Understanding CP501 and CP502 Notices

Woman receiving a CP501 notice from the IRS

The information in this article is up to date through tax year 2019 (taxes filed in 2020). 

If you owe the IRS, you’re not alone. In fact, nearly 30 million taxpayers owe back taxes. And when enough time passes, the IRS will reach out (if they haven’t already), requesting that due taxes be paid as soon as possible. Don’t panic, though. While you should contact the IRS immediately, you will receive these two notices before legal action is taken.

First Reminder: CP501 Notice

Think of the CP501 as your first reminder that you owe the IRS taxes and to take appropriate steps right away. It’s the first written statement you will receive laying out the details: your due date, what you owe and your payment options.

At this point, your taxes are considered delinquent so your balance could reflect more than what you expected, with interest and estimated tax penalties having accrued since the original due date. The IRS sets the underpayment interest rate every quarter, and for 2019, it’s been set to a 6% penalty.

Second Reminder: CP502 Notice

Shortly after you received the CP501 and haven’t responded or resolved your balance, you’ll receive a second reminder, the CP502 notice. This letter may have a more urgent tone, as it’s been a while since the original due date. Your balance will be displayed, perhaps in an amount even more than what was noted on your CP501, with more penalties and interest added. Paying as much as possible, as soon as possible, will help keep these penalties to a minimum.

Don’t let it get to further notices, as those will be much less pleasant, and could inform you that a tax lien has been taken out against any assets you may own. Fortunately, it doesn’t have to get to this point; you just need to know the action steps.

What to Do If You Owe Back Taxes

On each of the above notices, you’ll find a response section, conveniently outlining what to do to get your taxes taken care of. You’ll have three options:

  1. Pay the balance in full
  2. Set up a tax installment plan
  3. Dispute the amount

Not everyone can pay back their overdue taxes in full; that’s why the installment plan is in place. But, if you would like to pay your balance in full, there are a variety of options for paying back the IRS and state. As for the installment plan, you begin paying back your balance in an extended timeframe, with the benefit of interest and penalties no longer accruing. If you choose to dispute the balance, you need a reasonable cause, which you’ll need to qualify for and provide some paperwork. But really, the best approach is to avoid it altogether.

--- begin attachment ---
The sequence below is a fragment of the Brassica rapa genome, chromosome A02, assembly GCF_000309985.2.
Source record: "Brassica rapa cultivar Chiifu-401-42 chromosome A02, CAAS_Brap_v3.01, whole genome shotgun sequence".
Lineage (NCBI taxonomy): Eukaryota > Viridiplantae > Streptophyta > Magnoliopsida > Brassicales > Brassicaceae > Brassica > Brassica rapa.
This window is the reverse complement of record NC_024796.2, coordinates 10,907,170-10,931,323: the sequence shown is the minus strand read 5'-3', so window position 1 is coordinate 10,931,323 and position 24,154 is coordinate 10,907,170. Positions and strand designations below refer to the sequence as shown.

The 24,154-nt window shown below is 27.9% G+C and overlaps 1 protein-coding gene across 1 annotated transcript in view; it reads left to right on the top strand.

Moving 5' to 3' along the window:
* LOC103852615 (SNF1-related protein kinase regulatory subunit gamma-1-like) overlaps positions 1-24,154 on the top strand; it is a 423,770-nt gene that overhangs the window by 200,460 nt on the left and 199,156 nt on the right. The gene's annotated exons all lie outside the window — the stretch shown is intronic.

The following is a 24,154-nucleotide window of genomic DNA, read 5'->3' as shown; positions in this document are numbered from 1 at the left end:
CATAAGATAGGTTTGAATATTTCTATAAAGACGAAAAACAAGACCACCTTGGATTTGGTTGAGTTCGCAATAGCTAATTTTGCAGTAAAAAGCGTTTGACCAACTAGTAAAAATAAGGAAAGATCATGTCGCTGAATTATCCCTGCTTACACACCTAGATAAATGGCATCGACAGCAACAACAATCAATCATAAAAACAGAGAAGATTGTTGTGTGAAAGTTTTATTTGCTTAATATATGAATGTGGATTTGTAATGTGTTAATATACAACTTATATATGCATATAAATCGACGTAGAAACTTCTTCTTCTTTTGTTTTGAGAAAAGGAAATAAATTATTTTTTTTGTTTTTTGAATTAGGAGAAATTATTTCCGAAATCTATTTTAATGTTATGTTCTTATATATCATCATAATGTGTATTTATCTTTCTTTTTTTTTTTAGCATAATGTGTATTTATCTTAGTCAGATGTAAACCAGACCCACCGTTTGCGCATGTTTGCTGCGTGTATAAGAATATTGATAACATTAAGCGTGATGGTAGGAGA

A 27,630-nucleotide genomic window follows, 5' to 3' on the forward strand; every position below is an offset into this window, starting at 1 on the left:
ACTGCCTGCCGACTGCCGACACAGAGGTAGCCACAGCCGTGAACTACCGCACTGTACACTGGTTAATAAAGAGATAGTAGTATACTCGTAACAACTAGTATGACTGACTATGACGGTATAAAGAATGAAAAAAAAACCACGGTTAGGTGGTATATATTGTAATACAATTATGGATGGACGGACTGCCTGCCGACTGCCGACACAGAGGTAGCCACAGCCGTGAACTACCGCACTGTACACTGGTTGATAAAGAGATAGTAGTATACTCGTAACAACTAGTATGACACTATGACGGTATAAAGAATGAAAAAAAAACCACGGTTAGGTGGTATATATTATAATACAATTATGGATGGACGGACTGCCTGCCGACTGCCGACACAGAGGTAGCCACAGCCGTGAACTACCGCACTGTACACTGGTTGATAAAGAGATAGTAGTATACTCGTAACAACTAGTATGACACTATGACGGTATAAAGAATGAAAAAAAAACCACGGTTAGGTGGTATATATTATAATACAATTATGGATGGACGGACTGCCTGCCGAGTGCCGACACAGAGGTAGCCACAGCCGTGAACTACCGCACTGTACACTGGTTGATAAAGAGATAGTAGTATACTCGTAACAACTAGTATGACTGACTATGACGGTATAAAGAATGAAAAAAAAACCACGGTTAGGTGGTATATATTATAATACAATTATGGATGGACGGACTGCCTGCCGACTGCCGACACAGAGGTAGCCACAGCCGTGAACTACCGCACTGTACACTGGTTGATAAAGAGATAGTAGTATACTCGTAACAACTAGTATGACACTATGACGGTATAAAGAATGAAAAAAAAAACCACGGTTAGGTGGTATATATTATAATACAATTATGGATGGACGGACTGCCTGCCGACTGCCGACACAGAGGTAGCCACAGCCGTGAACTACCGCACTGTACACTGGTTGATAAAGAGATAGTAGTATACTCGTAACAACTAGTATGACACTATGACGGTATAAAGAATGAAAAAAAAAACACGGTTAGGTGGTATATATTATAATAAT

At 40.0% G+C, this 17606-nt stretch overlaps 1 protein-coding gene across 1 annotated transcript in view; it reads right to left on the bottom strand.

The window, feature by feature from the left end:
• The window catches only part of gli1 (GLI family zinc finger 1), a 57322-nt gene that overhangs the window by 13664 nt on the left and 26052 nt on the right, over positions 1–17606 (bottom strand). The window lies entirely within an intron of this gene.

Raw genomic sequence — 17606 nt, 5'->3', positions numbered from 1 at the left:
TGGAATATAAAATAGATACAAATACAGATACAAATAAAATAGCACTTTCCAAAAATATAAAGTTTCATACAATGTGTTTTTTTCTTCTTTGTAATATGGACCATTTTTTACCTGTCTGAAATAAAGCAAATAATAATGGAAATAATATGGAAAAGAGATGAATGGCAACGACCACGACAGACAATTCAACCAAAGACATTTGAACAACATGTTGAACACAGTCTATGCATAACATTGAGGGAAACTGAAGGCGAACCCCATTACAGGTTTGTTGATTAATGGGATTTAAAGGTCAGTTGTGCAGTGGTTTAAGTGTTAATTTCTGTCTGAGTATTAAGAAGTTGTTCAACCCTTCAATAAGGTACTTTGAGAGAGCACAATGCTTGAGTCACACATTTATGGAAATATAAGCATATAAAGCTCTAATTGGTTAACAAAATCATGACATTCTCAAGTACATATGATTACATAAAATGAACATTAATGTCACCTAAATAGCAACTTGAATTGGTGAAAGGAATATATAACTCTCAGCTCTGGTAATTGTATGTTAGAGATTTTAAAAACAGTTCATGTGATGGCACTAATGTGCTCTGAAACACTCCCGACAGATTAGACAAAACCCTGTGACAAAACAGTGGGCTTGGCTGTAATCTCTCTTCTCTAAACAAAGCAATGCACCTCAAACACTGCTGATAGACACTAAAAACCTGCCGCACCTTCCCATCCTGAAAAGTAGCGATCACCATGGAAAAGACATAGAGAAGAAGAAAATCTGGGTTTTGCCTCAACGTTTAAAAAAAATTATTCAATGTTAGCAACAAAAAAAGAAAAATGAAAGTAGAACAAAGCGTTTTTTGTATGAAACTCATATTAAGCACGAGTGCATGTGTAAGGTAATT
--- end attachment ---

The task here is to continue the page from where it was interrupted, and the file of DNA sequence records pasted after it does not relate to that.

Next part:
How to Avoid Owing Back Taxes

Before receiving these two notices and any others that may follow the CP501 and CP502, try to avoid even getting there. A lot of factors could influence your withholdings, whether gaining dependents, owning a small business, having any non-wage income, buying or selling stocks, refinancing your home, or perhaps your employer configured withholdings incorrectly like the many others this year.

The best way to avoid any of these affecting your withholdings is by being aware. Check your W-4 form, as you may want your employer to make changes reflecting accurate withholdings. A withholding calculator at www.irs.gov can help taxpayers determine the amount that should be withheld. Otherwise, make sure you’re claiming all the appropriate deductions and credits, as well as keeping accurate records and receipts.

This article is intended to provide general information to the public and does not provide personalized tax, investment, legal, or business advice. You should seek the assistance of a professional for advice on taxes, investments, and any other financial, legal, or business matter pertinent to your individual situation.

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